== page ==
Economists battle over feasibility of Mitt Romney’s tax plan

FILE – In this Aug. 25, 2012 file photo, Republican presidential candidate, former Massachusetts Gov. Mitt Romney and his vice presidential running mate Rep. Paul Ryan, R-Wis., arrive for a campaign rally in Powell, Ohio. They’re the political world’s newest odd couple: Mitt Romney and Paul Ryan are bound by substance, but dramatically different in style. The running mates share a love of policy, and a fascination with the world’s economy and America’s place in it. But where Romney is buttoned-up and reserved on the campaign trail, Ryan is relaxed and exudes a natural enthusiasm. (AP Photo/Evan Vucci, File)

SALT LAKE CITY — Economists are battling over whether Mitt Romney’s tax plan is actually possible after a recent Wall Street Journal column written by Martin Feldstein, a professor of economics at Harvard and the presidential candidate’s economic adviser.

Feldstein refuted the Tax Policy Center’s study, which claimed that Romney’s plan is “mathematically impossible.” The study also claimed the plan would cause a $181 billion revenue loss if changes didn’t spur economic growth.

If a 30 percent tax rate were applied to deductions from taxpayers earning more than $100,000 in 2009, which totaled $636 billion, there would be $191 billion in extra revenue, according to Feldstein’s article.

The Tax Policy Center responded to Feldstein’s article in a recent blog post, claiming the economist confirmed the organization’s findings rather than refuting them.

Eliminating itemized deductions for taxpayers earning between $100,000 and $200,000 “would raise more in taxes from people in this group than they would save from the rate reductions and other specified features of Governor Romney’s plan,” the organization states in its post.

“While his results confirm our earlier finding, Feldstein employs several questionable assumptions that understate the revenue loss of Governor Romney’s tax cuts and overstate the revenue gains from reducing tax breaks and deductions,” the Tax Policy said.

Feldstein lashed back at the Tax Policy Center’s rebuttal in a post on his colleague Greg Mankiw’s blog.

The economist acknowledged objections critics have raised, like the 30 percent marginal tax rate being too high.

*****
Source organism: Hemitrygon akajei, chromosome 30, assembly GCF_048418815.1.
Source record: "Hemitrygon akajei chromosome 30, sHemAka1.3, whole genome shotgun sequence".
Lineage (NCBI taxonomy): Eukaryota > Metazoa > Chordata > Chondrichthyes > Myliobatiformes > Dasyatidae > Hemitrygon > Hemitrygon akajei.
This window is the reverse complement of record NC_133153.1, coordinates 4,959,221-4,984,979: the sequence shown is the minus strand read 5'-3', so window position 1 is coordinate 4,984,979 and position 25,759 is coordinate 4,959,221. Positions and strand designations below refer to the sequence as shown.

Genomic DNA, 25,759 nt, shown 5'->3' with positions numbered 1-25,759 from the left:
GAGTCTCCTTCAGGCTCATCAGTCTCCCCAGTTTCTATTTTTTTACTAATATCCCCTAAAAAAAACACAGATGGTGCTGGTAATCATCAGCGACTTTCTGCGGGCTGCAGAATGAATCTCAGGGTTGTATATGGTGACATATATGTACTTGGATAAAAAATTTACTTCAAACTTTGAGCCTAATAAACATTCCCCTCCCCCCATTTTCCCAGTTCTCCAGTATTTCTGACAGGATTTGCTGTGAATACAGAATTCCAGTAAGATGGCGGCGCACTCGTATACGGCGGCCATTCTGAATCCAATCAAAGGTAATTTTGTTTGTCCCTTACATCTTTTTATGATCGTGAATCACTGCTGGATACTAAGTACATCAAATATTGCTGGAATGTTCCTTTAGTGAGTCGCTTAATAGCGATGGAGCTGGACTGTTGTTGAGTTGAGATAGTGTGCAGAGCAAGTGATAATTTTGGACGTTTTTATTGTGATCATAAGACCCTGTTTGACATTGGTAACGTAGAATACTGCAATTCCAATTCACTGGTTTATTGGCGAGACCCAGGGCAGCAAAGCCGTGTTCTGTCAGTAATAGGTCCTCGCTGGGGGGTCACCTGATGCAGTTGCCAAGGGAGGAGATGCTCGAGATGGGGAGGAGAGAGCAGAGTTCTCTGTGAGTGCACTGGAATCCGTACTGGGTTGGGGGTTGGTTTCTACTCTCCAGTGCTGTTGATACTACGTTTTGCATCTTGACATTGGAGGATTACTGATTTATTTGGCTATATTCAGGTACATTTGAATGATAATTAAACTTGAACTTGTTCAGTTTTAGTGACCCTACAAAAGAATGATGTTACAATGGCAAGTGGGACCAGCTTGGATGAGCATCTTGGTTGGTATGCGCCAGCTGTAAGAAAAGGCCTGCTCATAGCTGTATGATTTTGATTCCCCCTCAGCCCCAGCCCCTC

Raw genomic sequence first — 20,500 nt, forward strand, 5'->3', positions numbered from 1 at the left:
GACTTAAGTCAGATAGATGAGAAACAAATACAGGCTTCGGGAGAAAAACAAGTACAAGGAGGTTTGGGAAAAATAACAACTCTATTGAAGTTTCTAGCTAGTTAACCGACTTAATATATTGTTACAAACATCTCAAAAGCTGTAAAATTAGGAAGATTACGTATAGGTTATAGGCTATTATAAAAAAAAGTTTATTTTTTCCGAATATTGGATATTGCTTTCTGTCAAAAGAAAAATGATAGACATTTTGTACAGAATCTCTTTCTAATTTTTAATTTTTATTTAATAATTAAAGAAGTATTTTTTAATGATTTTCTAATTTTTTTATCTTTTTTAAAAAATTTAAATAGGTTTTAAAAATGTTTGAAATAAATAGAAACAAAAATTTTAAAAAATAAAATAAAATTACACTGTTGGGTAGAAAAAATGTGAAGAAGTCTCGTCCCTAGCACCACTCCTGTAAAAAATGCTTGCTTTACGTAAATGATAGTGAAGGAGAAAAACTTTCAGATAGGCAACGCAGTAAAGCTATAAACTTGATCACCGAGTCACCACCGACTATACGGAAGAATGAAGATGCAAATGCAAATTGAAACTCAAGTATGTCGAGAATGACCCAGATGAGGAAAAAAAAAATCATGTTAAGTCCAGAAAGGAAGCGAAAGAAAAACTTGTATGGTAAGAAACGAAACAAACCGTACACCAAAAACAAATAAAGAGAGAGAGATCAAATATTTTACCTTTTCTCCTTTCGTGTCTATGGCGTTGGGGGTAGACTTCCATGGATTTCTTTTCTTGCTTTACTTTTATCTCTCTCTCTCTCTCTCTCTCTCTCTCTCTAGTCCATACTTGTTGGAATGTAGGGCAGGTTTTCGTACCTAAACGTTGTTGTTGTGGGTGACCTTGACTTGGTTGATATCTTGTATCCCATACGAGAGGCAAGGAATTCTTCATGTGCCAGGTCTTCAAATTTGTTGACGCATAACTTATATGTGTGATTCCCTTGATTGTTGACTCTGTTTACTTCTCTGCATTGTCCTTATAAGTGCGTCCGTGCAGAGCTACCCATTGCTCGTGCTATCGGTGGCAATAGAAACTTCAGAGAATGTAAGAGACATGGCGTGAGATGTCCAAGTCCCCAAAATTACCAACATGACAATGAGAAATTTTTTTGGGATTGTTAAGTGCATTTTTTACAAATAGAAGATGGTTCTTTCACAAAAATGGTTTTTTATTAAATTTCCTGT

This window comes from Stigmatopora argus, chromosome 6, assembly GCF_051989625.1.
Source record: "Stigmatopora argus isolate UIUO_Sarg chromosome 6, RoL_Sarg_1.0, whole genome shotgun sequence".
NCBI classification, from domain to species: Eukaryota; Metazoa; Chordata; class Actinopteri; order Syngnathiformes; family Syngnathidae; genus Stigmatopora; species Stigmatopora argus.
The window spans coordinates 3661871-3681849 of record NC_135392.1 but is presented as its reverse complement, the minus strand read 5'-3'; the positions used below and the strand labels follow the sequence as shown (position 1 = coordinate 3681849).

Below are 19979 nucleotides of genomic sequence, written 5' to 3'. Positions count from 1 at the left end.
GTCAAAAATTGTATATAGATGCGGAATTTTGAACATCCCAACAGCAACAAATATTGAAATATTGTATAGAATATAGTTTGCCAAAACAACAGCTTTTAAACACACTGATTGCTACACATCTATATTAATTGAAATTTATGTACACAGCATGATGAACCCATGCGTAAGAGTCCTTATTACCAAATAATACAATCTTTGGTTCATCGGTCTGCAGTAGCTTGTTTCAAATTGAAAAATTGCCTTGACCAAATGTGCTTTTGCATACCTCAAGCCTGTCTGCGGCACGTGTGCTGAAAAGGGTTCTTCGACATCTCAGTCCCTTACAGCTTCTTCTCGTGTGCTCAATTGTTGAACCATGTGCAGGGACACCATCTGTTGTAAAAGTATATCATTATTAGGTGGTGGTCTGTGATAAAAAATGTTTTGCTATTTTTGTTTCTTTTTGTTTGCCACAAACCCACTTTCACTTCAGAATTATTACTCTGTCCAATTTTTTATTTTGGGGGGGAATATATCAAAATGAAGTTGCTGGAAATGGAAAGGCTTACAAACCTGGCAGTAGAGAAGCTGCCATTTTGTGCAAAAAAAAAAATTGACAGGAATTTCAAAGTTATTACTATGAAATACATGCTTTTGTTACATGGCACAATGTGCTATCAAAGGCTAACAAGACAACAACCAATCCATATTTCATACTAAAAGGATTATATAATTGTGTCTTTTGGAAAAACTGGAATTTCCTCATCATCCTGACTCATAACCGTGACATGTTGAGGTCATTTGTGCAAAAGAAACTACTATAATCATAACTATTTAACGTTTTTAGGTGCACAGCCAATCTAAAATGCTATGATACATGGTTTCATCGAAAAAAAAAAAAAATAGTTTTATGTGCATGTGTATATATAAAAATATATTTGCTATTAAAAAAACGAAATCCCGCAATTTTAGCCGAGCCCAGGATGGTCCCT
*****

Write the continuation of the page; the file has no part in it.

“While I still believe the assumptions that I used in my analysis, I can modify them as suggested by the critics and still support my original conclusion by broadening the tax base in ways suggested but not developed in my WSJ piece,” Feldstein said in his response.

Other economists, like U.C. Berkeley’s J. Bradford Delong, have also chimed in on the debate.

“If the maximum marginal tax rate is 28 percent, you cannot cut $1 of itemized deductions and increase revenue by 30 cents,” Bradford said on his blog. “It is not possible. The assumption that you can is unbelievable. Nobody should believe it.”

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  1. E B

    I recently read a lengthy article at National Review from a supply-side economist explaining why the Ivy League economists are often wrong, and why the Bain supply-side economics model works so well. It’s well worth reading. I’d link if Deseret News allowed it.

  2. There you go again

    It’s not a lie if you believe it.
    (George Costanza)
    The ryan/romney campaign spokespersons have stated they are not going to let their campaign be dictated by people who don’t agree with the campaign.

  3. Kent Francis

    If they want to solve the problem, let EVERYONE pay taxes as a percentage of what is their income (or a consumption tax) and then require a balanced budget. Why should whole groups of our society not pay taxes and be on the public dole? Congress should get no more benefits than the rest of us and should be held to a high standard before handing out our money.

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